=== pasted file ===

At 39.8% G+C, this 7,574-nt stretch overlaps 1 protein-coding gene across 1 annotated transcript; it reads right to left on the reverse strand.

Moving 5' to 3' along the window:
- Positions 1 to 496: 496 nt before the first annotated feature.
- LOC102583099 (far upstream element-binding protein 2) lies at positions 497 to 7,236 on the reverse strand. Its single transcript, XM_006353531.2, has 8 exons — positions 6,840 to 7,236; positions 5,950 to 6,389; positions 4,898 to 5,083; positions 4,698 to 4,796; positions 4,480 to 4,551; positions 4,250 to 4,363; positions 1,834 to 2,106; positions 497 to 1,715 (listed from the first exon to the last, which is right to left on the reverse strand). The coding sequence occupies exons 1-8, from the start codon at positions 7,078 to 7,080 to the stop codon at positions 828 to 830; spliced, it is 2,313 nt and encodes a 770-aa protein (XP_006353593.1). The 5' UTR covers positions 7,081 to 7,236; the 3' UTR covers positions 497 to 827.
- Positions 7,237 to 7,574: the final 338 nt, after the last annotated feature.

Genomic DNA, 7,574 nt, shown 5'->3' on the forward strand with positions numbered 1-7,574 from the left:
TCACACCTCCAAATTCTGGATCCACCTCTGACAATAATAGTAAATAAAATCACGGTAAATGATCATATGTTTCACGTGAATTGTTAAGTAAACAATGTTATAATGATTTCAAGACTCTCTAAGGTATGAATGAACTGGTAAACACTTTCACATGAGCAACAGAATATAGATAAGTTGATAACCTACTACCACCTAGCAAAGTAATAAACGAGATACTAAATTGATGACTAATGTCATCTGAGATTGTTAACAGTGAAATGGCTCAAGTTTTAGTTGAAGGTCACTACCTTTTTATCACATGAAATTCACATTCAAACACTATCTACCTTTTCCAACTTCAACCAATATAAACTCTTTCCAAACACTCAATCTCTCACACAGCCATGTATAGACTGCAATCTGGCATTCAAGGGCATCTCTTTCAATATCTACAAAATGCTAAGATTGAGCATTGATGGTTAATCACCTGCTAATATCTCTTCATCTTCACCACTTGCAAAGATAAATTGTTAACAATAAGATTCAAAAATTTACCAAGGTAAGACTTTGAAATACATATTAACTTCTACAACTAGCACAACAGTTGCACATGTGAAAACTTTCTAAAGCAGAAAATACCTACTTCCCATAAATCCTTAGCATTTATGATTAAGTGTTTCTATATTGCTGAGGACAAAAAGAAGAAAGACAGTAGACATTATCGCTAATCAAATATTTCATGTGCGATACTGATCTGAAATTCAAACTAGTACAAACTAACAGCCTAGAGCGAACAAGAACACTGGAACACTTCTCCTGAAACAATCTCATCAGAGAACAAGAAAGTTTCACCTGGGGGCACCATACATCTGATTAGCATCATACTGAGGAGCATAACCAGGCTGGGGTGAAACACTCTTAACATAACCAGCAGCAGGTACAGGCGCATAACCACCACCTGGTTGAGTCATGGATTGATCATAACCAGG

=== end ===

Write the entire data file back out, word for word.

At 39.8% G+C, this 7,574-nt stretch overlaps 1 protein-coding gene across 1 annotated transcript; it reads right to left on the reverse strand.

Moving 5' to 3' along the window:
- Positions 1 to 496: 496 nt before the first annotated feature.
- LOC102583099 (far upstream element-binding protein 2) lies at positions 497 to 7,236 on the reverse strand. Its single transcript, XM_006353531.2, has 8 exons — positions 6,840 to 7,236; positions 5,950 to 6,389; positions 4,898 to 5,083; positions 4,698 to 4,796; positions 4,480 to 4,551; positions 4,250 to 4,363; positions 1,834 to 2,106; positions 497 to 1,715 (listed from the first exon to the last, which is right to left on the reverse strand). The coding sequence occupies exons 1-8, from the start codon at positions 7,078 to 7,080 to the stop codon at positions 828 to 830; spliced, it is 2,313 nt and encodes a 770-aa protein (XP_006353593.1). The 5' UTR covers positions 7,081 to 7,236; the 3' UTR covers positions 497 to 827.
- Positions 7,237 to 7,574: the final 338 nt, after the last annotated feature.

Genomic DNA, 7,574 nt, shown 5'->3' on the forward strand with positions numbered 1-7,574 from the left:
TCACACCTCCAAATTCTGGATCCACCTCTGACAATAATAGTAAATAAAATCACGGTAAATGATCATATGTTTCACGTGAATTGTTAAGTAAACAATGTTATAATGATTTCAAGACTCTCTAAGGTATGAATGAACTGGTAAACACTTTCACATGAGCAACAGAATATAGATAAGTTGATAACCTACTACCACCTAGCAAAGTAATAAACGAGATACTAAATTGATGACTAATGTCATCTGAGATTGTTAACAGTGAAATGGCTCAAGTTTTAGTTGAAGGTCACTACCTTTTTATCACATGAAATTCACATTCAAACACTATCTACCTTTTCCAACTTCAACCAATATAAACTCTTTCCAAACACTCAATCTCTCACACAGCCATGTATAGACTGCAATCTGGCATTCAAGGGCATCTCTTTCAATATCTACAAAATGCTAAGATTGAGCATTGATGGTTAATCACCTGCTAATATCTCTTCATCTTCACCACTTGCAAAGATAAATTGTTAACAATAAGATTCAAAAATTTACCAAGGTAAGACTTTGAAATACATATTAACTTCTACAACTAGCACAACAGTTGCACATGTGAAAACTTTCTAAAGCAGAAAATACCTACTTCCCATAAATCCTTAGCATTTATGATTAAGTGTTTCTATATTGCTGAGGACAAAAAGAAGAAAGACAGTAGACATTATCGCTAATCAAATATTTCATGTGCGATACTGATCTGAAATTCAAACTAGTACAAACTAACAGCCTAGAGCGAACAAGAACACTGGAACACTTCTCCTGAAACAATCTCATCAGAGAACAAGAAAGTTTCACCTGGGGGCACCATACATCTGATTAGCATCATACTGAGGAGCATAACCAGGCTGGGGTGAAACACTCTTAACATAACCAGCAGCAGGTACAGGCGCATAACCACCACCTGGTTGAGTCATGGATTGATCATAACCAGG